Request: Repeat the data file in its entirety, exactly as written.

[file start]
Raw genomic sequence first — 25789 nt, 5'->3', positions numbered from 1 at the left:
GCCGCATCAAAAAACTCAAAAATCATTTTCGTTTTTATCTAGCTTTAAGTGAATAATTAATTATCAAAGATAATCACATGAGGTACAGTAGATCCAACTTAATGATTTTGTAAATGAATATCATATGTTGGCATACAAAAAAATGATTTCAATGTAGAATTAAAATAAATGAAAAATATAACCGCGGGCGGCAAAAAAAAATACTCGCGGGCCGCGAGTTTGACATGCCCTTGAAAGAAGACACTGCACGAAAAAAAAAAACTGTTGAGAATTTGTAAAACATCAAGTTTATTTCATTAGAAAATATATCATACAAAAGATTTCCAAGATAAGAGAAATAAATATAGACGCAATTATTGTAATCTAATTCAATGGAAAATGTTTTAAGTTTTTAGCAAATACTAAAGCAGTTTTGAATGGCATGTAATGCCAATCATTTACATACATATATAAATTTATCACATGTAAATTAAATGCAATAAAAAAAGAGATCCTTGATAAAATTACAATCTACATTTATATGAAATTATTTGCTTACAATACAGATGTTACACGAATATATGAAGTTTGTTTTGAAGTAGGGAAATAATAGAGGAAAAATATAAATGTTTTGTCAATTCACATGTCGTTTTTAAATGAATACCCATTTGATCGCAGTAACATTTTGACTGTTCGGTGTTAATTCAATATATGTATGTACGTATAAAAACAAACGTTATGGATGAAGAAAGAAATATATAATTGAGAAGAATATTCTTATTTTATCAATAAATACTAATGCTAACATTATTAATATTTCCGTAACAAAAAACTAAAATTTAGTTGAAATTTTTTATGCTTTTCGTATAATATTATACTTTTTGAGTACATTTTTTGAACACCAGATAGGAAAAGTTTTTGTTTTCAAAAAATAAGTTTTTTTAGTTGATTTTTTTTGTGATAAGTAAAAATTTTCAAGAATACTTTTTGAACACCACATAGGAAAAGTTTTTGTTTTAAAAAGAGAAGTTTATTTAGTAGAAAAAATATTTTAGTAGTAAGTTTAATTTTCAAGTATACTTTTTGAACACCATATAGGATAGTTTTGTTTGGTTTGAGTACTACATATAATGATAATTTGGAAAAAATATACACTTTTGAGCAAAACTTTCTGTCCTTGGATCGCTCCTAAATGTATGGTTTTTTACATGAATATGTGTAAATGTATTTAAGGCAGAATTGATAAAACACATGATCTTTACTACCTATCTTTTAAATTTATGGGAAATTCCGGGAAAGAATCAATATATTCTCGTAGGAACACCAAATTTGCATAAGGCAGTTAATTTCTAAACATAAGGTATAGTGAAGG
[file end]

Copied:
Raw genomic sequence first — 25789 nt, 5'->3', positions numbered from 1 at the left:
GCCGCATCAAAAAACTCAAAAATCATTTTCGTTTTTATCTAGCTTTAAGTGAATAATTAATTATCAAAGATAATCACATGAGGTACAGTAGATCCAACTTAATGATTTTGTAAATGAATATCATATGTTGGCATACAAAAAAATGATTTCAATGTAGAATTAAAATAAATGAAAAATATAACCGCGGGCGGCAAAAAAAAATACTCGCGGGCCGCGAGTTTGACATGCCCTTGAAAGAAGACACTGCACGAAAAAAAAAAACTGTTGAGAATTTGTAAAACATCAAGTTTATTTCATTAGAAAATATATCATACAAAAGATTTCCAAGATAAGAGAAATAAATATAGACGCAATTATTGTAATCTAATTCAATGGAAAATGTTTTAAGTTTTTAGCAAATACTAAAGCAGTTTTGAATGGCATGTAATGCCAATCATTTACATACATATATAAATTTATCACATGTAAATTAAATGCAATAAAAAAAGAGATCCTTGATAAAATTACAATCTACATTTATATGAAATTATTTGCTTACAATACAGATGTTACACGAATATATGAAGTTTGTTTTGAAGTAGGGAAATAATAGAGGAAAAATATAAATGTTTTGTCAATTCACATGTCGTTTTTAAATGAATACCCATTTGATCGCAGTAACATTTTGACTGTTCGGTGTTAATTCAATATATGTATGTACGTATAAAAACAAACGTTATGGATGAAGAAAGAAATATATAATTGAGAAGAATATTCTTATTTTATCAATAAATACTAATGCTAACATTATTAATATTTCCGTAACAAAAAACTAAAATTTAGTTGAAATTTTTTATGCTTTTCGTATAATATTATACTTTTTGAGTACATTTTTTGAACACCAGATAGGAAAAGTTTTTGTTTTCAAAAAATAAGTTTTTTTAGTTGATTTTTTTTGTGATAAGTAAAAATTTTCAAGAATACTTTTTGAACACCACATAGGAAAAGTTTTTGTTTTAAAAAGAGAAGTTTATTTAGTAGAAAAAATATTTTAGTAGTAAGTTTAATTTTCAAGTATACTTTTTGAACACCATATAGGATAGTTTTGTTTGGTTTGAGTACTACATATAATGATAATTTGGAAAAAATATACACTTTTGAGCAAAACTTTCTGTCCTTGGATCGCTCCTAAATGTATGGTTTTTTACATGAATATGTGTAAATGTATTTAAGGCAGAATTGATAAAACACATGATCTTTACTACCTATCTTTTAAATTTATGGGAAATTCCGGGAAAGAATCAATATATTCTCGTAGGAACACCAAATTTGCATAAGGCAGTTAATTTCTAAACATAAGGTATAGTGAAGG